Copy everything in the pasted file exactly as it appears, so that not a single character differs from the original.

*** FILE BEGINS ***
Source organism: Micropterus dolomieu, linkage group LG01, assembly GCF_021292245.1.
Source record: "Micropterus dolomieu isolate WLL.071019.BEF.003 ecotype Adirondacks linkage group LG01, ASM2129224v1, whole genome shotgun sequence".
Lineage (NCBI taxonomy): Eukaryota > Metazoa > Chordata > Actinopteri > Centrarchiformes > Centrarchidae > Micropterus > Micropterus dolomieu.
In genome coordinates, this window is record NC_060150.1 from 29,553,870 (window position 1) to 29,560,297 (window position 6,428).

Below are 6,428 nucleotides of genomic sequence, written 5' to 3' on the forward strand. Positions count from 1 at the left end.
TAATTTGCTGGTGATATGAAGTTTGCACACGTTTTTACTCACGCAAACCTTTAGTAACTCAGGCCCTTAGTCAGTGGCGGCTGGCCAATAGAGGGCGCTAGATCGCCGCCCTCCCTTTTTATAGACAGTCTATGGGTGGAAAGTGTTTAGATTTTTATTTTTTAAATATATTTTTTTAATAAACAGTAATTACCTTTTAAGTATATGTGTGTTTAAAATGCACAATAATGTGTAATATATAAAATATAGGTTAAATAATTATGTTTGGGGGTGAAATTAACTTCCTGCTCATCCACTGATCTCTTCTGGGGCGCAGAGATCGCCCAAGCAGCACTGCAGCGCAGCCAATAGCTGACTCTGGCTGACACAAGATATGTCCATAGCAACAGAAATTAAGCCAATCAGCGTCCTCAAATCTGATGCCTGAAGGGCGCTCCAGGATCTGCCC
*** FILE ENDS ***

Source organism: Micropterus dolomieu, linkage group LG01, assembly GCF_021292245.1.
Source record: "Micropterus dolomieu isolate WLL.071019.BEF.003 ecotype Adirondacks linkage group LG01, ASM2129224v1, whole genome shotgun sequence".
Lineage (NCBI taxonomy): Eukaryota > Metazoa > Chordata > Actinopteri > Centrarchiformes > Centrarchidae > Micropterus > Micropterus dolomieu.
In genome coordinates, this window is record NC_060150.1 from 29,553,870 (window position 1) to 29,560,297 (window position 6,428).

Below are 6,428 nucleotides of genomic sequence, written 5' to 3' on the forward strand. Positions count from 1 at the left end.
TAATTTGCTGGTGATATGAAGTTTGCACACGTTTTTACTCACGCAAACCTTTAGTAACTCAGGCCCTTAGTCAGTGGCGGCTGGCCAATAGAGGGCGCTAGATCGCCGCCCTCCCTTTTTATAGACAGTCTATGGGTGGAAAGTGTTTAGATTTTTATTTTTTAAATATATTTTTTTAATAAACAGTAATTACCTTTTAAGTATATGTGTGTTTAAAATGCACAATAATGTGTAATATATAAAATATAGGTTAAATAATTATGTTTGGGGGTGAAATTAACTTCCTGCTCATCCACTGATCTCTTCTGGGGCGCAGAGATCGCCCAAGCAGCACTGCAGCGCAGCCAATAGCTGACTCTGGCTGACACAAGATATGTCCATAGCAACAGAAATTAAGCCAATCAGCGTCCTCAAATCTGATGCCTGAAGGGCGCTCCAGGATCTGCCC